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glDrawElements

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I guess that depends what you mean...
to my understanding. Vertices drawn wirh glDrawElements go through the graphics card's clipping and view transformations just like every other vertex. However, the point of frustrum culling is to prevent card overload by sending only the in-frustrum vertices to the card. If this is what you mean, then no, calling a whole bunch of vertices with glDrawElements will not frustrum cull them automatically. You have to make your own culling engine and then pass only those vertices that fall inside the view frustrum to OpenGL

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glDrawElements has nothing to do with frustum culling at all. glDrawElements is a way of batching draw calls to OpenGL, which is rather more efficient than rendering everything with immediate mode calls (glBegin/glEnd, etc.).

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Believe it or not, every GL call is frustum-culling-aware, provided frustum culling is activated. Some drivers do that automatically while other times you have to call Scissor(...) with correct parameters.

Now, take this with some salt. Hardware "frustum culling" as implemented in consumer video cards is very accurate but also very slow when compared to what you could do with the CPU.

Say HW frustum culling operates on generated fragment/pixels, but only AFTER the vertices has been transformed. This means you still have some geometric work to carry out.
Frustum culling on CPU by the other hand, can avoid this work completely.

In a transform limited scenario I built on a program some time ago, hardware frustum culling gave me very limited speedups (say less than 10%). I then discontinued the project but I speculate CPU culling could buy me much more savings, at least one order of magnitude higher.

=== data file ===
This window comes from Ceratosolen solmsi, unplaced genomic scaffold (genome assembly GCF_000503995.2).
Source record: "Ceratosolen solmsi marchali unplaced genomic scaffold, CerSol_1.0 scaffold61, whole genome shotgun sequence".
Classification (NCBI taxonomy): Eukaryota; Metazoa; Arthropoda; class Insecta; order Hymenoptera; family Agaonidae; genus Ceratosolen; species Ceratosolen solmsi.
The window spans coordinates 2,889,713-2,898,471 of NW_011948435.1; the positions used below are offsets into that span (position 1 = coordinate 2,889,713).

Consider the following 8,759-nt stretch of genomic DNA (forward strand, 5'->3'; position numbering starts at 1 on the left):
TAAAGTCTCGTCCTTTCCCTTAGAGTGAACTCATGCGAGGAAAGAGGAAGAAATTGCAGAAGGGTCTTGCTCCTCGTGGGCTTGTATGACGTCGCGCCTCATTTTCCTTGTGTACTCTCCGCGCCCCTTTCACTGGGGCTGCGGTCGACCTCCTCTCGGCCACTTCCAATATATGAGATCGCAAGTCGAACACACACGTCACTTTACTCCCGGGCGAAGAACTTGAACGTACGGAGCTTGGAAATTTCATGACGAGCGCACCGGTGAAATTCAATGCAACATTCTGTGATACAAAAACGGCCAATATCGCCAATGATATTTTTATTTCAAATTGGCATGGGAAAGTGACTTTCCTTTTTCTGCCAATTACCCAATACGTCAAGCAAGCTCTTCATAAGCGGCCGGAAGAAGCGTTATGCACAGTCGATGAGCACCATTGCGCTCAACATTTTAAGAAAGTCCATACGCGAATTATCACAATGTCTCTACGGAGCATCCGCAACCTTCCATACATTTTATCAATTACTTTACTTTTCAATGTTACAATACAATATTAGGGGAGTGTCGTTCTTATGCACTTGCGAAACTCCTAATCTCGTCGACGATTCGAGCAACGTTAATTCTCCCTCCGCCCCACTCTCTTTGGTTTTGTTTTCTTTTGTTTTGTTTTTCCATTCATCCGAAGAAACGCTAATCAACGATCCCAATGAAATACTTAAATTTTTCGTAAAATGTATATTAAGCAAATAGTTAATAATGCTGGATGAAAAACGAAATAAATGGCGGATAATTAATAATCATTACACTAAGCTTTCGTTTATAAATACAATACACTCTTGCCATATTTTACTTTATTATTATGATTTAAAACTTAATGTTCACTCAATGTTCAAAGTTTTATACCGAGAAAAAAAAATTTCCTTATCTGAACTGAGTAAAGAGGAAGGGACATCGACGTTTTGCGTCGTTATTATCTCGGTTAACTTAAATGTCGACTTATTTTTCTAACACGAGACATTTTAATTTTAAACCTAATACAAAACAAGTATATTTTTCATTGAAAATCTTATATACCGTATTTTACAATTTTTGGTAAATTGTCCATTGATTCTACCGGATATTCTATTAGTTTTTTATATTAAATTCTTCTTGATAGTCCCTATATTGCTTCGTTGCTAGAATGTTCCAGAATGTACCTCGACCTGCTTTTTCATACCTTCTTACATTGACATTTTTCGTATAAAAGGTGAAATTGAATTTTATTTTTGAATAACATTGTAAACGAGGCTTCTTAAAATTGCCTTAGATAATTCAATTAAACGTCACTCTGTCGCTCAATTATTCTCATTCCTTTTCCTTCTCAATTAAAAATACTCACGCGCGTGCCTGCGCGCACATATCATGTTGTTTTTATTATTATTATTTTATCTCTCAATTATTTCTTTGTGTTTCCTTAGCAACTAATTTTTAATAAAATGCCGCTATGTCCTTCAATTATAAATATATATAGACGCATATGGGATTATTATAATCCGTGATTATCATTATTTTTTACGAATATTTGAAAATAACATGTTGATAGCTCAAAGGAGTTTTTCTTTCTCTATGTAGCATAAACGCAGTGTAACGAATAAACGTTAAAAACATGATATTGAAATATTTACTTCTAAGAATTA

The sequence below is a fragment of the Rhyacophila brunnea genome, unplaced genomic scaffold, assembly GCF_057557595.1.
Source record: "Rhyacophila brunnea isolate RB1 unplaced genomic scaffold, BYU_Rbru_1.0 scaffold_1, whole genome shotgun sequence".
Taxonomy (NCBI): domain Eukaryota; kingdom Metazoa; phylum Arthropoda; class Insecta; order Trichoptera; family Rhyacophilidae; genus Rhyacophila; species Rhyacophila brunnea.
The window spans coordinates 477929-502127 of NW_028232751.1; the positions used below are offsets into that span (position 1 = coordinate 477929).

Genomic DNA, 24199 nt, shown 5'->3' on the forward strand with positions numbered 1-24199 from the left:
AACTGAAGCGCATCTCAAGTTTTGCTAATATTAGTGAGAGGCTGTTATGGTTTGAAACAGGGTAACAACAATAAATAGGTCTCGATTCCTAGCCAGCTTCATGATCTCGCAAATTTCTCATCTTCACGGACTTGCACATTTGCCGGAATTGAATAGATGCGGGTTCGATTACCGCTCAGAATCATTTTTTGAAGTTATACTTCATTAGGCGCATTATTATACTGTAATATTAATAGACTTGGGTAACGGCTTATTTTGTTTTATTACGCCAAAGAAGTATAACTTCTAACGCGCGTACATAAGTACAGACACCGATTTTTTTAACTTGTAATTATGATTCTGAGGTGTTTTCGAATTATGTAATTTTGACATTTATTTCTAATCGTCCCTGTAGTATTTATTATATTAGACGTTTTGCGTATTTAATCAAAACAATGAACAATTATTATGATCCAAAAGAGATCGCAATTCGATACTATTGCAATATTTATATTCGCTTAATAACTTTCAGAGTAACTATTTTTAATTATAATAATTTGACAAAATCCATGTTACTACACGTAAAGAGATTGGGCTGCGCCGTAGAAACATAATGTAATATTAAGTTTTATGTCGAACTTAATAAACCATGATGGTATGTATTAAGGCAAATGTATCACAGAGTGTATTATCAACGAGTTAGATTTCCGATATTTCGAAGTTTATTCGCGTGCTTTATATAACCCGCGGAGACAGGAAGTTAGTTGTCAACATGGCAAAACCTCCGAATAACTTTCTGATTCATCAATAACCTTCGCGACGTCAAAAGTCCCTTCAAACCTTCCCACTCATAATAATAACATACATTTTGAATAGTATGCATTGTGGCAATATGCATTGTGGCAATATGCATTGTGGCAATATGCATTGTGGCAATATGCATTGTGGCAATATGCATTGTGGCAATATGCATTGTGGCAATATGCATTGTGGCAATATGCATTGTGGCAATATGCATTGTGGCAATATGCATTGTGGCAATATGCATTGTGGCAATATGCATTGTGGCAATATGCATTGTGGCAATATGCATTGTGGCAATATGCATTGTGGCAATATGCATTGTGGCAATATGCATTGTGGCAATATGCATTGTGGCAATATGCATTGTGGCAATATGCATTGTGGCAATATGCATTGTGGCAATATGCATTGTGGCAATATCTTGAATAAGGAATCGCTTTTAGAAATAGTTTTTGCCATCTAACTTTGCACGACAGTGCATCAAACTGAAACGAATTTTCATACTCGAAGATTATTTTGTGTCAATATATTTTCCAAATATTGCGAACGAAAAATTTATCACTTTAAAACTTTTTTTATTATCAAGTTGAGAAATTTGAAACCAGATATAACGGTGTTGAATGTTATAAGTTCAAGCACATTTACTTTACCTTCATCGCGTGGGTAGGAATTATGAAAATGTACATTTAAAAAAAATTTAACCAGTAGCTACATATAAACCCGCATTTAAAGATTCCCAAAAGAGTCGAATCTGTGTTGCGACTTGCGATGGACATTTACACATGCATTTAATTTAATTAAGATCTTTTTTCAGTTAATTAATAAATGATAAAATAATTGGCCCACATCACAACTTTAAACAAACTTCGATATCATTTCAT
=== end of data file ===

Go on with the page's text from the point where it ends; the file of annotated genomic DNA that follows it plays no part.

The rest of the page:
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Quote:
Original post by Krohm
Believe it or not, every GL call is frustum-culling-aware, provided frustum culling is activated. Some drivers do that automatically while other times you have to call Scissor(...) with correct parameters.

Now, take this with some salt. Hardware "frustum culling" as implemented in consumer video cards is very accurate but also very slow when compared to what you could do with the CPU.

Say HW frustum culling operates on generated fragment/pixels, but only AFTER the vertices has been transformed. This means you still have some geometric work to carry out.
Frustum culling on CPU by the other hand, can avoid this work completely.

In a transform limited scenario I built on a program some time ago, hardware frustum culling gave me very limited speedups (say less than 10%). I then discontinued the project but I speculate CPU culling could buy me much more savings, at least one order of magnitude higher.


What you're talking about is clipping, not frustum culling. What do you mean "provided it's activated"? You're saying there's a token that you can pass to glEnable to get it to work? How about... glEnable( GL_FRUSTUM_CULLING )? You can't disable clipping, it is always activated, and so it should be.

There was an extension called GL_EXT_clip_vertex ( or similar ) which clipped vertices, wasn't finished though, and it is kinda pointless.

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